Lummi Island


Wow. Just home from a fantastic two-day book event at the Willows Inn on Lummi Island. Stacy, Skyla, Weston and I all had a wonderful time, and I can’t imagine a better place for food, books and sheer beauty. We arrived, checked into a beautiful house on Legoe Bay and had to fight off the urge to run down to the beach and fish. We were due shortly at the reading, which was hosted by author Julie Trimingham (her novel, Mockingbird, will be out in July) at her lovely waterfront farm, Loganita.

We gathered in the airy, glass-fronted meeting place with sunshine streaming in and breathtaking views of the Strait of Georgia and San Juan Islands. To be honest, it was a bit difficult to start talking about the book and reading with a backdrop like that. But the guests were enthusiastic, engaged and kind, and I think it went pretty well. And the snacks provided by the Willows Inn kitchen! Huge, sweet radishes fresh from the raised beds out back, with a creamy dipping sauce; local goat and sheep cheeses; handmade herb crackers; and some spectacular, chewy, salt-dried whole smelt (kind of like portable, jerky versions of Spanish bacalao) that I couldn’t stop eating.

Dinner was even better. The whole group dined together on all the best locally grown, caught and foraged ingredients, lovingly (and skillfully) prepared. Highlights for me were the steamer clams in herb broth, the pan-roasted local asparagus and a halibut dish that literally melted in the mouth. Oh, and the house-made bread, crusty and slathered with fresh-churned Island herb butter, that we ate with everything. Awesome. If there’s a unifying theme to the cooking here, to me it’s that they feature the fresh, intense flavors of the raw products with a light (and perfect) cooking and seasoning touch. It’s a philosophy that requires an enormous amount of skill to pull off, and they do it here at the highest level.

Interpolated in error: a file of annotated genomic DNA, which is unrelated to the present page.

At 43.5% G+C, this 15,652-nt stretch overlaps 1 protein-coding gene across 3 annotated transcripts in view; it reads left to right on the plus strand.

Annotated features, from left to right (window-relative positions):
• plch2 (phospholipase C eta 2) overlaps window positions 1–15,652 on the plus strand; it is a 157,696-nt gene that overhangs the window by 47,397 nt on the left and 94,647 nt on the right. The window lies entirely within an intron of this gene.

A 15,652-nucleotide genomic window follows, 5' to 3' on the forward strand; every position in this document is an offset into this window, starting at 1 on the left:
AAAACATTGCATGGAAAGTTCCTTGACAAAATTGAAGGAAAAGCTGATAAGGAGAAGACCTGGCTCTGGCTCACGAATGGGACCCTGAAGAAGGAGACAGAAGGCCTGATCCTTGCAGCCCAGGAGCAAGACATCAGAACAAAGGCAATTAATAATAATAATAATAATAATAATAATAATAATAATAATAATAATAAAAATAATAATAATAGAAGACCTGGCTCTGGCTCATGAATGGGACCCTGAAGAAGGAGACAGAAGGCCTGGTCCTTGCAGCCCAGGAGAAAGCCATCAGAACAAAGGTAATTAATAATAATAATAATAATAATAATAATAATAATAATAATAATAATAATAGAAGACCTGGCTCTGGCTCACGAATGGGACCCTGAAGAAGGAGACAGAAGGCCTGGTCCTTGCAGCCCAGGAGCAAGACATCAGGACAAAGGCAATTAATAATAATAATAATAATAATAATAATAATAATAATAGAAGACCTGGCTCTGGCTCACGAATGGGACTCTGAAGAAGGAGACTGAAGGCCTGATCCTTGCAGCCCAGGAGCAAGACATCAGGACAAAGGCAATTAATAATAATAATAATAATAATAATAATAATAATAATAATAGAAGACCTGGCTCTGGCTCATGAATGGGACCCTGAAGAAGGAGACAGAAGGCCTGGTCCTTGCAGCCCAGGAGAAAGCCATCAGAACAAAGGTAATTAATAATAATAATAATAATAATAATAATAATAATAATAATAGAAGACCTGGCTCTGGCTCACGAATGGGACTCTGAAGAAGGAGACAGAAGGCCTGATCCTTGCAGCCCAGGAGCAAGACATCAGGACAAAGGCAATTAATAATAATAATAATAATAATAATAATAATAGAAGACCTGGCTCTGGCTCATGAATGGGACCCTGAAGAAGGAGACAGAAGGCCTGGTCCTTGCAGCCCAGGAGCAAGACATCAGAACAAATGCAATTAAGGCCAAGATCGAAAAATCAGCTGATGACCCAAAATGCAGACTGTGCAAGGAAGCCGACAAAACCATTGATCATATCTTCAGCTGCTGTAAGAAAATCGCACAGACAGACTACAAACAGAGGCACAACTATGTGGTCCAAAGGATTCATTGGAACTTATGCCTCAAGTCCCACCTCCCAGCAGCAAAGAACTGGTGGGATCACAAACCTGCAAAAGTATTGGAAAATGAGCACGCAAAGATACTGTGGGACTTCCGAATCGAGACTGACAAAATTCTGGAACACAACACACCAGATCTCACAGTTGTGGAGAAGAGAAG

Next day started with eggs “benedict” made with locally reef-net caught sockeye lox, and blueberry-buckwheat pancakes, followed by a tour of the restaurant garden with culinary gardener Mary. Stacy put on her boots and did a little garden work (you can take a farmer off the farm, but…) while I stood around and talked books with the guests. Finally, the kids and I hit the beach for a little fishing. Actually, Skyla led the charge and took off with the six-weight while I was still eating lunch. I snapped this picture from the balcony, as Skyla worked a Miyawaki popper off the rocks.

Then it was off to the ferry and the drive home. We were all a little sad to leave beautiful Lummi and all the wonderful people we met there, but inspired as well. Many thanks to Julie and everyone at the Willows Inn and Village Books for their generous, thoughtful hosting, and to the guests who came to share the experience. Our family definitely felt the love. As Paul from Village Books said at dinner, “We come together here as strangers and leave as friends.” True, that.


Flavor of Spring


I learned about fir tip tea from Nikki McClure, the fantastic artist who did the cover and chapter illustrations for Closer to the Ground. We did a book event together at the Olympia Library in January, and she brought and brewed this tea for the whole crowd. I was amazed at the flavor–it smells like Christmas trees, but the taste is completely unexpected: Lemony, bright and almost sweet. Delicious. It’s also packed with Vitamin C and other nutrients, and though it lacks caffeine, I felt a distinct, refreshing uplift from sipping it.